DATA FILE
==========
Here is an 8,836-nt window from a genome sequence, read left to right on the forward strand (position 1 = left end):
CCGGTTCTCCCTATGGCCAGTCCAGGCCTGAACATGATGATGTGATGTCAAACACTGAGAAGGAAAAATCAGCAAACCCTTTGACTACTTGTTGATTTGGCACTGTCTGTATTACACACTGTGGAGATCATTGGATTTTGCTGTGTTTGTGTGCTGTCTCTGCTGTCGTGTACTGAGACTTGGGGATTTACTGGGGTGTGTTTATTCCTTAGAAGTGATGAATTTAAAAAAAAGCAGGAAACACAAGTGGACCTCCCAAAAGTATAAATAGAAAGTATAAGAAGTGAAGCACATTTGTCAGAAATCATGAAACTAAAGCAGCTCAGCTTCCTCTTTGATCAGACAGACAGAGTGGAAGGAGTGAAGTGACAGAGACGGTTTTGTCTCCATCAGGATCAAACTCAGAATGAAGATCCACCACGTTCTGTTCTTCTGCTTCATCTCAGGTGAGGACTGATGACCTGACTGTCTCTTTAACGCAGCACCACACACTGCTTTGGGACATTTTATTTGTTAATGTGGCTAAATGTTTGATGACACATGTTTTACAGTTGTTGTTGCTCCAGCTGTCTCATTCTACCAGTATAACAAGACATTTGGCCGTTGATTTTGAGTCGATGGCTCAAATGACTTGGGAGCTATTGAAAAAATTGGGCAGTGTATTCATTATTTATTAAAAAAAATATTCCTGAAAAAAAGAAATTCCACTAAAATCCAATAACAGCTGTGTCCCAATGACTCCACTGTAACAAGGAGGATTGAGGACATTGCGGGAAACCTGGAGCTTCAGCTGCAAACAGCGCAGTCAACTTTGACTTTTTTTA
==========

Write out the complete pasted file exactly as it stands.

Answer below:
Here is an 8,836-nt window from a genome sequence, read left to right on the forward strand (position 1 = left end):
CCGGTTCTCCCTATGGCCAGTCCAGGCCTGAACATGATGATGTGATGTCAAACACTGAGAAGGAAAAATCAGCAAACCCTTTGACTACTTGTTGATTTGGCACTGTCTGTATTACACACTGTGGAGATCATTGGATTTTGCTGTGTTTGTGTGCTGTCTCTGCTGTCGTGTACTGAGACTTGGGGATTTACTGGGGTGTGTTTATTCCTTAGAAGTGATGAATTTAAAAAAAAGCAGGAAACACAAGTGGACCTCCCAAAAGTATAAATAGAAAGTATAAGAAGTGAAGCACATTTGTCAGAAATCATGAAACTAAAGCAGCTCAGCTTCCTCTTTGATCAGACAGACAGAGTGGAAGGAGTGAAGTGACAGAGACGGTTTTGTCTCCATCAGGATCAAACTCAGAATGAAGATCCACCACGTTCTGTTCTTCTGCTTCATCTCAGGTGAGGACTGATGACCTGACTGTCTCTTTAACGCAGCACCACACACTGCTTTGGGACATTTTATTTGTTAATGTGGCTAAATGTTTGATGACACATGTTTTACAGTTGTTGTTGCTCCAGCTGTCTCATTCTACCAGTATAACAAGACATTTGGCCGTTGATTTTGAGTCGATGGCTCAAATGACTTGGGAGCTATTGAAAAAATTGGGCAGTGTATTCATTATTTATTAAAAAAAATATTCCTGAAAAAAAGAAATTCCACTAAAATCCAATAACAGCTGTGTCCCAATGACTCCACTGTAACAAGGAGGATTGAGGACATTGCGGGAAACCTGGAGCTTCAGCTGCAAACAGCGCAGTCAACTTTGACTTTTTTTA